UN in Central African Republic releases $9 million to respond to urgent needs

In the Central African Republic (CAR), a nurse vaccinates a baby in a village along the Oubangui River, which divides CAR from the Democratic Republic of Congo (DRC). Photo: UNICEF/Sebastian Rich

2 February 2016 – The United Nations announced today that the Common Humanitarian Fund (CHF) in the Central African Republic (CAR) has released $9 million for life-saving assistance to 2.3 million people who need urgent support, including those displaced by violence, returnees, refugees and vulnerable host communities.

According to the Office for the Coordination of Humanitarian Affairs (OCHA), the allocation will fund projects that respond to critical and urgent humanitarian needs to improve access to basic services, and contribute to reducing violence in and among communities.

“Our priority through this CHF funding is to bring life-saving assistance to the people mostly affected by the crisis,” said Aurélien Agbénonci, the UN Humanitarian Coordinator in CAR, in a press release.

“This funding will help humanitarian organizations to provide clean water and sanitation, camp management of [internally displaced persons] sites, education, healthcare, food and immediate livelihoods support, nutrition, protection and shelter and non-food items,” he added.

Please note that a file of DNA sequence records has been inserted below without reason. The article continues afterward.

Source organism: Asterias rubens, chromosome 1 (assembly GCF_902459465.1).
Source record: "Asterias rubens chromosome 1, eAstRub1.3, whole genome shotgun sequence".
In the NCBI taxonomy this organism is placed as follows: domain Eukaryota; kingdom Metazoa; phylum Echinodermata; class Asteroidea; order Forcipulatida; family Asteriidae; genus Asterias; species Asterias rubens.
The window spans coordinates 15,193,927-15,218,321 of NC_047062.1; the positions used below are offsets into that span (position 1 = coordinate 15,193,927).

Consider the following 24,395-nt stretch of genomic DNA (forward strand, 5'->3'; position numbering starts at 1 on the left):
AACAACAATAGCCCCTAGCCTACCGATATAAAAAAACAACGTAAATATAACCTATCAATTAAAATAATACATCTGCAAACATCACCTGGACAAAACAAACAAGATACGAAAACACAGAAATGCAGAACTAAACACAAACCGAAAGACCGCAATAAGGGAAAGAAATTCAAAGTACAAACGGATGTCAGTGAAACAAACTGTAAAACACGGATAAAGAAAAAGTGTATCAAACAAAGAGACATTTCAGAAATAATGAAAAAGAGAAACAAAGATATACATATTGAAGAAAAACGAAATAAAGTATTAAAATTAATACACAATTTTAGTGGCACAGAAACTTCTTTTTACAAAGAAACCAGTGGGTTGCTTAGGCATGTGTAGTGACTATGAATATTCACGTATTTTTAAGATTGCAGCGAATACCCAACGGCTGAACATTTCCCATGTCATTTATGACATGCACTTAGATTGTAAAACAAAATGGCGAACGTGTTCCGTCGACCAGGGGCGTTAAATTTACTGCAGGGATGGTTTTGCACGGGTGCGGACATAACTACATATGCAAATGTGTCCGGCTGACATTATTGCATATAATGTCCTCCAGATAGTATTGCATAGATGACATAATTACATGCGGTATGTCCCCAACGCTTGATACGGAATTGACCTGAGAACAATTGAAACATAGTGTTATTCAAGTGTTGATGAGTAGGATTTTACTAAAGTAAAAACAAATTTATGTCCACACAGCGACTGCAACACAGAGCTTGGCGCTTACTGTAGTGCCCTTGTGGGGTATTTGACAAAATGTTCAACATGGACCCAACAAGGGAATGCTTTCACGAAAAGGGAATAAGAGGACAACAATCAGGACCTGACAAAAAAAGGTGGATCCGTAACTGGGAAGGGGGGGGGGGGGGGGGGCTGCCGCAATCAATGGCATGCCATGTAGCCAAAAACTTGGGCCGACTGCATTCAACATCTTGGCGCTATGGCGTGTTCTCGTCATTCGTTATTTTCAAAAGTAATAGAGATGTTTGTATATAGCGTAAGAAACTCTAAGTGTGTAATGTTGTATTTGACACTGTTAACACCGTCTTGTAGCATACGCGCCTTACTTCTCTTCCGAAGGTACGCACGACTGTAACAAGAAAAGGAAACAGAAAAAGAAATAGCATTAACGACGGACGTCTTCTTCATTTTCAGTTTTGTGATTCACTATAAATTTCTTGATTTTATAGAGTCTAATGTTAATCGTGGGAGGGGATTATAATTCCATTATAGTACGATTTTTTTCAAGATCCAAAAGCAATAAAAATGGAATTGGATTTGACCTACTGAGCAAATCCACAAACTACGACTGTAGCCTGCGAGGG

The inclusion of gender considerations and the mainstreaming of protection in each and every funded project will reportedly be required.

“It is vitally important that the international community is able to respond rapidly to the most urgent humanitarian needs in CAR,” stressed Mr. Agbénonci. “Thanks to donors who have contributed to this CHF allocation that allows partners to help alleviate suffering and continue providing live-saving assistance to thousands of displaced people and host families in desperate need.”

The multi donor funding mechanism CHF was established in 2008 and is managed by OCHA. As of end of January 2016, the Fund had received $ 2.9 million in contributions from Belgium and Sweden. In 2015, a total amount of $24.9 million was funded from the governments of Belgium, Denmark, Ireland, Luxembourg, Netherlands, Norway, Sweden and the United Kingdom.

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